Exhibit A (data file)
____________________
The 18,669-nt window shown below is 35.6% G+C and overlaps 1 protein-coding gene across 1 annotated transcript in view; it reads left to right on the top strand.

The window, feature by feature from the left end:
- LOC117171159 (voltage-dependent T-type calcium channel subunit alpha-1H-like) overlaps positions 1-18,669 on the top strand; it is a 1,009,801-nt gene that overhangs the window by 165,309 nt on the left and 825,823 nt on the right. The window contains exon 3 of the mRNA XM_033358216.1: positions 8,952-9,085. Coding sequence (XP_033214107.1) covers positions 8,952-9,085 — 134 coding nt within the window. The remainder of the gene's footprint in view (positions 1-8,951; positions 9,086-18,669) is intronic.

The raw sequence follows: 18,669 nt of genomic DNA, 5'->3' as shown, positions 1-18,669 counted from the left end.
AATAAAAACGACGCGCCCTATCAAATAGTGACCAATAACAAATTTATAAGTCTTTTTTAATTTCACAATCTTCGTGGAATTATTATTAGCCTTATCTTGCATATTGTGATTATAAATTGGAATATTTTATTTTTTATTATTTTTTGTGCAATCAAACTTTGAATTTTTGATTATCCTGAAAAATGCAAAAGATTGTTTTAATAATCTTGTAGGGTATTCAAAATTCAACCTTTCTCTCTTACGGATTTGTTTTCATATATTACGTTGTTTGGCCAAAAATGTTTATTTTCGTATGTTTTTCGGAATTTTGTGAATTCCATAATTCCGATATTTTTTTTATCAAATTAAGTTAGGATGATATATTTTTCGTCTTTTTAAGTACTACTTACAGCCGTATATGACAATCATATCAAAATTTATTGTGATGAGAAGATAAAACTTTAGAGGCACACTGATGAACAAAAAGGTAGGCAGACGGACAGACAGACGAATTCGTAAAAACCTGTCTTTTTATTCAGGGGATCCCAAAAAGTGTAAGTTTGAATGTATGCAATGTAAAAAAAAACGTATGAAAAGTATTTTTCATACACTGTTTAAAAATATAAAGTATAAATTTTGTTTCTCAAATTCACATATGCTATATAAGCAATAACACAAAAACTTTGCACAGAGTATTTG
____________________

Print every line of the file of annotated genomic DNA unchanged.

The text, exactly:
The 18,669-nt window shown below is 35.6% G+C and overlaps 1 protein-coding gene across 1 annotated transcript in view; it reads left to right on the top strand.

The window, feature by feature from the left end:
- LOC117171159 (voltage-dependent T-type calcium channel subunit alpha-1H-like) overlaps positions 1-18,669 on the top strand; it is a 1,009,801-nt gene that overhangs the window by 165,309 nt on the left and 825,823 nt on the right. The window contains exon 3 of the mRNA XM_033358216.1: positions 8,952-9,085. Coding sequence (XP_033214107.1) covers positions 8,952-9,085 — 134 coding nt within the window. The remainder of the gene's footprint in view (positions 1-8,951; positions 9,086-18,669) is intronic.

The raw sequence follows: 18,669 nt of genomic DNA, 5'->3' as shown, positions 1-18,669 counted from the left end.
AATAAAAACGACGCGCCCTATCAAATAGTGACCAATAACAAATTTATAAGTCTTTTTTAATTTCACAATCTTCGTGGAATTATTATTAGCCTTATCTTGCATATTGTGATTATAAATTGGAATATTTTATTTTTTATTATTTTTTGTGCAATCAAACTTTGAATTTTTGATTATCCTGAAAAATGCAAAAGATTGTTTTAATAATCTTGTAGGGTATTCAAAATTCAACCTTTCTCTCTTACGGATTTGTTTTCATATATTACGTTGTTTGGCCAAAAATGTTTATTTTCGTATGTTTTTCGGAATTTTGTGAATTCCATAATTCCGATATTTTTTTTATCAAATTAAGTTAGGATGATATATTTTTCGTCTTTTTAAGTACTACTTACAGCCGTATATGACAATCATATCAAAATTTATTGTGATGAGAAGATAAAACTTTAGAGGCACACTGATGAACAAAAAGGTAGGCAGACGGACAGACAGACGAATTCGTAAAAACCTGTCTTTTTATTCAGGGGATCCCAAAAAGTGTAAGTTTGAATGTATGCAATGTAAAAAAAAACGTATGAAAAGTATTTTTCATACACTGTTTAAAAATATAAAGTATAAATTTTGTTTCTCAAATTCACATATGCTATATAAGCAATAACACAAAAACTTTGCACAGAGTATTTG